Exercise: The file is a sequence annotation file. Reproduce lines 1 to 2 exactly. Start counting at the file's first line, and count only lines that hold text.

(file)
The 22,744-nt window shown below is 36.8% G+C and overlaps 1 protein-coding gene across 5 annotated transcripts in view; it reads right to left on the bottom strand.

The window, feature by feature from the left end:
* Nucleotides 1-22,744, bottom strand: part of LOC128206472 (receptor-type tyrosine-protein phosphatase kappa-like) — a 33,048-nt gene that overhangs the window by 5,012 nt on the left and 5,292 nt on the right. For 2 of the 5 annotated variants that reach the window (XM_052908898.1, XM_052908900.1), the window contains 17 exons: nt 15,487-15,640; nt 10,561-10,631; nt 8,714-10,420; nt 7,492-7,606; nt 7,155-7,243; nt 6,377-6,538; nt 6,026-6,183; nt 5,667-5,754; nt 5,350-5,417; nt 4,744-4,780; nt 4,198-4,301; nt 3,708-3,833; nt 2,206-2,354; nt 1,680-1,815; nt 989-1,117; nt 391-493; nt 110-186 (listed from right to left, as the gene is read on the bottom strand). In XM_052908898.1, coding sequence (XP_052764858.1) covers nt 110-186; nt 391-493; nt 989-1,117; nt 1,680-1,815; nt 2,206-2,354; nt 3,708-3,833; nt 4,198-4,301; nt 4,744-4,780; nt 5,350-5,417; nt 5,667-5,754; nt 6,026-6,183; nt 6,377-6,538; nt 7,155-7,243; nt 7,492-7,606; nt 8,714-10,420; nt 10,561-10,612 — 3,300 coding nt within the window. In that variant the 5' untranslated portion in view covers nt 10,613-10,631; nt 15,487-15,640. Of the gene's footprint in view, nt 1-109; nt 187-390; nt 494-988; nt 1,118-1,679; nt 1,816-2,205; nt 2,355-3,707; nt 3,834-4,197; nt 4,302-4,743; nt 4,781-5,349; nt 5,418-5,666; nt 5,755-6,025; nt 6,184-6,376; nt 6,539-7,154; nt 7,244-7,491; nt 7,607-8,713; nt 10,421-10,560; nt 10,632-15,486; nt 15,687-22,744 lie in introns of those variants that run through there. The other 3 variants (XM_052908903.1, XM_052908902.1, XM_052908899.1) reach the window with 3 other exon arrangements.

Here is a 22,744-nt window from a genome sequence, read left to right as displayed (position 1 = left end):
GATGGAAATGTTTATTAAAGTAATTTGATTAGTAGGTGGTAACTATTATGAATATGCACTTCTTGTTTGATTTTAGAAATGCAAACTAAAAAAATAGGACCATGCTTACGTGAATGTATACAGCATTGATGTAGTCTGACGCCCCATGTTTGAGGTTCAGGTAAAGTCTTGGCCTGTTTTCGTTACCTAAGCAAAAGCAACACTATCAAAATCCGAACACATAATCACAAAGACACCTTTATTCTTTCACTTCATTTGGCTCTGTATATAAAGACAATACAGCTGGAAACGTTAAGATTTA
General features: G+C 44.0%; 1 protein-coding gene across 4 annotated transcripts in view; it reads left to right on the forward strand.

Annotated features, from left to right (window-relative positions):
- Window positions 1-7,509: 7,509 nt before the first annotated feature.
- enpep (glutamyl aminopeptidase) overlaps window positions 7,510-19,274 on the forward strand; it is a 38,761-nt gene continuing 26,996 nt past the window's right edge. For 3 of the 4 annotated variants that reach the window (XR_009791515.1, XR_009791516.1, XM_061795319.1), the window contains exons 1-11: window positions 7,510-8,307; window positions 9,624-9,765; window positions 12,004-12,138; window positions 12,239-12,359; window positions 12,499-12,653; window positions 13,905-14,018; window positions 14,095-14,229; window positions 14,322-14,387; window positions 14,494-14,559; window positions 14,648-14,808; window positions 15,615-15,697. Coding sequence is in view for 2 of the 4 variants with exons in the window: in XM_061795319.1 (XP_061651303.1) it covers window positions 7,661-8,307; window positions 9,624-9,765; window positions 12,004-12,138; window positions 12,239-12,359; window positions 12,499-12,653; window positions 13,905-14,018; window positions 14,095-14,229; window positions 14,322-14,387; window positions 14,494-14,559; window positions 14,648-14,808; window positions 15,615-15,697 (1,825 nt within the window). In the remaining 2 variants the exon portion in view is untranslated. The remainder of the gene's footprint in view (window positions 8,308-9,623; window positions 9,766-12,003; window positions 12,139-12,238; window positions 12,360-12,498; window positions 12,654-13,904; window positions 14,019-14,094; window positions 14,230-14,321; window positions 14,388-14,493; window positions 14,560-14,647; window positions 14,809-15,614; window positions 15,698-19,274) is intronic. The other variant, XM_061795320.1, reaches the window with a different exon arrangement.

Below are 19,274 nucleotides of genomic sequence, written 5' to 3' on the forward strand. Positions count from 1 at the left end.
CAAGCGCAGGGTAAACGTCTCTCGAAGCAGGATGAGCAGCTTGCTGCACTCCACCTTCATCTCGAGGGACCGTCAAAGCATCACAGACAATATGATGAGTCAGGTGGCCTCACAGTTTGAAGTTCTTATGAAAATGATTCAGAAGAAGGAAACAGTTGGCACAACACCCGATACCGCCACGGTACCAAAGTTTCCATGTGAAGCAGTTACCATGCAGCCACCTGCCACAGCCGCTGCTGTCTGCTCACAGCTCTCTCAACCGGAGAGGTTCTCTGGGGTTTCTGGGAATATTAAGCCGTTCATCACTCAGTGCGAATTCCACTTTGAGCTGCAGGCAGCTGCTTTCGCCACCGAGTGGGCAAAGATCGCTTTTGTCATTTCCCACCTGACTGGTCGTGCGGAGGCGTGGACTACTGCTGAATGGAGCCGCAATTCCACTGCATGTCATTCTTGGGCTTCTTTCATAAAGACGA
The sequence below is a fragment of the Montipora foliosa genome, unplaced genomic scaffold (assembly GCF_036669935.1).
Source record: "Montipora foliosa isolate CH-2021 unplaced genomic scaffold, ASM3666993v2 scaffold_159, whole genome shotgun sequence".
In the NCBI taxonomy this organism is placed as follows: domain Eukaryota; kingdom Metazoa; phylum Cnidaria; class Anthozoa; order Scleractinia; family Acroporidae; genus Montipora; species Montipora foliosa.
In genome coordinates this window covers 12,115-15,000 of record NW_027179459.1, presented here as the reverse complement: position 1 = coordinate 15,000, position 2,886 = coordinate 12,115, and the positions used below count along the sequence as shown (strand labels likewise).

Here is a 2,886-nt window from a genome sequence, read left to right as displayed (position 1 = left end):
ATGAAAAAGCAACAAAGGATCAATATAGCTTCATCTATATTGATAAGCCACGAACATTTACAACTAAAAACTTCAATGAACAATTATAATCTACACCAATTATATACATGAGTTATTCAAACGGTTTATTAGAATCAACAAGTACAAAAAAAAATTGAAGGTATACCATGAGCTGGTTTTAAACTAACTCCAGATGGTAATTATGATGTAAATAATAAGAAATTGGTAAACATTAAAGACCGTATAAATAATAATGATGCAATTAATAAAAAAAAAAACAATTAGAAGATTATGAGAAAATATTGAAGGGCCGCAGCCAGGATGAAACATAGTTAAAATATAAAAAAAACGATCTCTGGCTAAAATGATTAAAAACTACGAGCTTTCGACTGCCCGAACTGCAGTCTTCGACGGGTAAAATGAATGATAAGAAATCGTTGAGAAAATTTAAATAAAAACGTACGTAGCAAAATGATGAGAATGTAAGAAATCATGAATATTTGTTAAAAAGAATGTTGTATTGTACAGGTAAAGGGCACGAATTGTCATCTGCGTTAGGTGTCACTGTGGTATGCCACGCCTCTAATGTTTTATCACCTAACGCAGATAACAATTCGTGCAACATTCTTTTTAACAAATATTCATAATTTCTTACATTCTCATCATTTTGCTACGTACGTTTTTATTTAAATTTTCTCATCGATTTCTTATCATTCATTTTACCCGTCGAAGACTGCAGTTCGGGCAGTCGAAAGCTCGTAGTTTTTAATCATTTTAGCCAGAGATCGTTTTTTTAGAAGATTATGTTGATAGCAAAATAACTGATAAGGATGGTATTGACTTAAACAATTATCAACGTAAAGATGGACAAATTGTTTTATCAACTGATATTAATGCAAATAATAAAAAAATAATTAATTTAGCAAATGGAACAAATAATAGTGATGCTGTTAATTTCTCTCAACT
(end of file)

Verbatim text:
The 22,744-nt window shown below is 36.8% G+C and overlaps 1 protein-coding gene across 5 annotated transcripts in view; it reads right to left on the bottom strand.

The window, feature by feature from the left end: